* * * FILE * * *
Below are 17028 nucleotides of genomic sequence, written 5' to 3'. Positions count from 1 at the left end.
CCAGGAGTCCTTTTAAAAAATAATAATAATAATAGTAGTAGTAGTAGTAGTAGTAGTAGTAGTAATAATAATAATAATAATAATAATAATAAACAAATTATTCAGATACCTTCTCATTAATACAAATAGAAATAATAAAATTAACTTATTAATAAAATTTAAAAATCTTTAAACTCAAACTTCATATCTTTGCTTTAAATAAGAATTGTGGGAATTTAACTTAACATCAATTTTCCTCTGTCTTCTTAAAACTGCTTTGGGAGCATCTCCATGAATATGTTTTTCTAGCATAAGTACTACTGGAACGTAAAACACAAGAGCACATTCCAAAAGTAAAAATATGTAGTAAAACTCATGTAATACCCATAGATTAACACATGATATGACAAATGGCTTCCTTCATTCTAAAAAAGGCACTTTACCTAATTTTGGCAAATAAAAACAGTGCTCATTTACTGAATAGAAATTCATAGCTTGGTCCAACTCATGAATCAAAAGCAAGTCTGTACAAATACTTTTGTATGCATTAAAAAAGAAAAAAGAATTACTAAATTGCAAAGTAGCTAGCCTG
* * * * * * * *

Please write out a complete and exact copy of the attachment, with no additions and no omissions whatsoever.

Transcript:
Below are 17028 nucleotides of genomic sequence, written 5' to 3'. Positions count from 1 at the left end.
CCAGGAGTCCTTTTAAAAAATAATAATAATAATAGTAGTAGTAGTAGTAGTAGTAGTAGTAGTAATAATAATAATAATAATAATAATAATAAACAAATTATTCAGATACCTTCTCATTAATACAAATAGAAATAATAAAATTAACTTATTAATAAAATTTAAAAATCTTTAAACTCAAACTTCATATCTTTGCTTTAAATAAGAATTGTGGGAATTTAACTTAACATCAATTTTCCTCTGTCTTCTTAAAACTGCTTTGGGAGCATCTCCATGAATATGTTTTTCTAGCATAAGTACTACTGGAACGTAAAACACAAGAGCACATTCCAAAAGTAAAAATATGTAGTAAAACTCATGTAATACCCATAGATTAACACATGATATGACAAATGGCTTCCTTCATTCTAAAAAAGGCACTTTACCTAATTTTGGCAAATAAAAACAGTGCTCATTTACTGAATAGAAATTCATAGCTTGGTCCAACTCATGAATCAAAAGCAAGTCTGTACAAATACTTTTGTATGCATTAAAAAAGAAAAAAGAATTACTAAATTGCAAAGTAGCTAGCCTG